Journal article

Hematological analysis of the ascidian Botrylloides leachii (Savigny, 1816) during whole-body regeneration

  • Blanchoud, Simon Department of Anatomy, School of Biomedical Sciences, University of Otago, Dunedin, New Zealand - Department of Biology, University of Fribourg, Switzerland
  • Zondag, Lisa Department of Anatomy, School of Biomedical Sciences, University of Otago, Dunedin, New Zealand
  • Lamare, Miles D. Department of Marine Science, Division of Sciences, University of Otago, Dunedin, New Zealand
  • Wilson, Megan J. Department of Anatomy, School of Biomedical Sciences, University of Otago, Dunedin, New Zealand
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    01.06.2017
Published in:
  • The Biological Bulletin. - 2017, vol. 232, no. 3, p. 143–157
English Whole-body regeneration (WBR)—the formation of an entire adult from only a small fragment of its own tissue—is extremely rare among chordates. Exceptionally, in the colonial ascidian Botrylloides leachii (Savigny, 1816) a fully functional adult is formed from their common vascular system after ablation of all adults from the colony in just 10 d, thanks to their high blastogenetic potential. While previous studies have identified key genetic markers and morphological changes, no study has yet focused on the hematological aspects of regeneration despite the major involvement of the remaining vascular system and the contained hemocytes in this process. To dissect this process, we analyzed colony blood flow patterns using time-lapse microscopy to obtain a quantitative description of the velocity, reversal pattern, and average distance traveled by hemocytes. We also observed that flows present during regeneration are powered by temporally and spatially synchronized contractions of the terminal ampullae. In addition, we revised previous studies of B. leachii hematology as well as asexual development using histological sectioning and compared the role played by hemocytes during WBR. We found that regeneration starts with a rapid healing response characterized by hemocyte aggregation and infiltration of immunocytes, followed by increased activity of hemoblasts, recruitment of macrophage-like cells for clearing the tissues of debris, and their subsequent disappearance from the circulation concomitant with the maturation of a single regenerated adult. Overall, we provide a detailed account of the hematological properties of regenerating B. leachii colonies, providing novel lines of inquiry toward the decipherment of regeneration in chordates.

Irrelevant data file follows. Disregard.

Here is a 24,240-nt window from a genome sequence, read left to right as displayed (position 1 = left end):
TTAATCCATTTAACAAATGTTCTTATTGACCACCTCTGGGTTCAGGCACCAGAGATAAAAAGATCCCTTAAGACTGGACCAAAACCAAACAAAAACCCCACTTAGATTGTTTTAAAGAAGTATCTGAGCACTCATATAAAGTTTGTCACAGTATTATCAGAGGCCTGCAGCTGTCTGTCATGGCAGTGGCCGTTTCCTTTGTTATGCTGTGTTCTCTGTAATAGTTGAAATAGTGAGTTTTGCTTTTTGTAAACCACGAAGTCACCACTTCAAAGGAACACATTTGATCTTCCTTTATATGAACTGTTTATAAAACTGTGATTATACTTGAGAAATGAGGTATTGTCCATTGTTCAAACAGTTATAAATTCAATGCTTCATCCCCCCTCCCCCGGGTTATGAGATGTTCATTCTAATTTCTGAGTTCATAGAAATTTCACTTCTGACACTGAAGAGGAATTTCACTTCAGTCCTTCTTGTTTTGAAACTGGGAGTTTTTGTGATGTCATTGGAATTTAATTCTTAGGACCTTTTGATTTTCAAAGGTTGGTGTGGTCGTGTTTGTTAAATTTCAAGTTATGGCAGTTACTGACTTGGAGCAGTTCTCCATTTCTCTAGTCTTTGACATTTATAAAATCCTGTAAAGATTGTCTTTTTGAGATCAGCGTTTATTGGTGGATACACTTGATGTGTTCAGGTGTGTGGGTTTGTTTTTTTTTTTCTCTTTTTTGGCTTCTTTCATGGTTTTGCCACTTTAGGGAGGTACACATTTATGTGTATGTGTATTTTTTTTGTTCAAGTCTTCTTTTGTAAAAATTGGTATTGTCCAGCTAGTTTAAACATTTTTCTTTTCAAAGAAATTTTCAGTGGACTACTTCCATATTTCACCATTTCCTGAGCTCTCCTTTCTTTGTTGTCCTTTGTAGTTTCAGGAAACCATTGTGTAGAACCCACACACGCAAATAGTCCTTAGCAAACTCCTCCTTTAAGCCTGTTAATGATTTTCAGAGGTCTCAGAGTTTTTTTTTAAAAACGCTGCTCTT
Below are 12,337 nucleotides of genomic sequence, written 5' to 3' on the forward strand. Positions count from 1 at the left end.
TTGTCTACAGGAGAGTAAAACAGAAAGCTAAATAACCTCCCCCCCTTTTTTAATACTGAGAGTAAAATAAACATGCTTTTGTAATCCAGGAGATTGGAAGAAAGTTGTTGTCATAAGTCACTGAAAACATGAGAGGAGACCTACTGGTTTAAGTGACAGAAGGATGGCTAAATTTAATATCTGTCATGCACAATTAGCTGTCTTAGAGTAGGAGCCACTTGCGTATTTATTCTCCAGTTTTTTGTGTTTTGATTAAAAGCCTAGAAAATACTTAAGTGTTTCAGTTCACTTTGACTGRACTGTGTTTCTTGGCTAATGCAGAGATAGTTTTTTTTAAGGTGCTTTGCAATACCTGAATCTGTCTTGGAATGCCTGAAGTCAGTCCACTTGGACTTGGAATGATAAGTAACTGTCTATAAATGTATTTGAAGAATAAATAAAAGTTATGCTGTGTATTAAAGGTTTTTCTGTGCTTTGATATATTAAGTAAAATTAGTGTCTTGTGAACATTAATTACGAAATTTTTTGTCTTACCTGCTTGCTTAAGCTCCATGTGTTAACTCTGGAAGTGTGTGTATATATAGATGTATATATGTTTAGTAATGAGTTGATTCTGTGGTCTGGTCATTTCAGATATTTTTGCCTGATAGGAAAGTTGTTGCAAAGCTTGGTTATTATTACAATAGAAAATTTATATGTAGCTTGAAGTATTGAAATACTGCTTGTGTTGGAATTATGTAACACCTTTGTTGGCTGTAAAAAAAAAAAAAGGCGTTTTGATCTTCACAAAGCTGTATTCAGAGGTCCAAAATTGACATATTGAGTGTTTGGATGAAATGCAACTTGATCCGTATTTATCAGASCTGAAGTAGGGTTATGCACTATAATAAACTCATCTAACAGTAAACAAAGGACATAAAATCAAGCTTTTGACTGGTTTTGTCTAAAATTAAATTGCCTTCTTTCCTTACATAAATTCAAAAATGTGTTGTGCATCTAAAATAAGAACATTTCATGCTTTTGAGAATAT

Faculty
Faculté des sciences et de médecine
Department
Département de Biologie
Language
  • English
Classification
Biology
License
License undefined
Identifiers
Persistent URL
https://folia.unifr.ch/unifr/documents/307442
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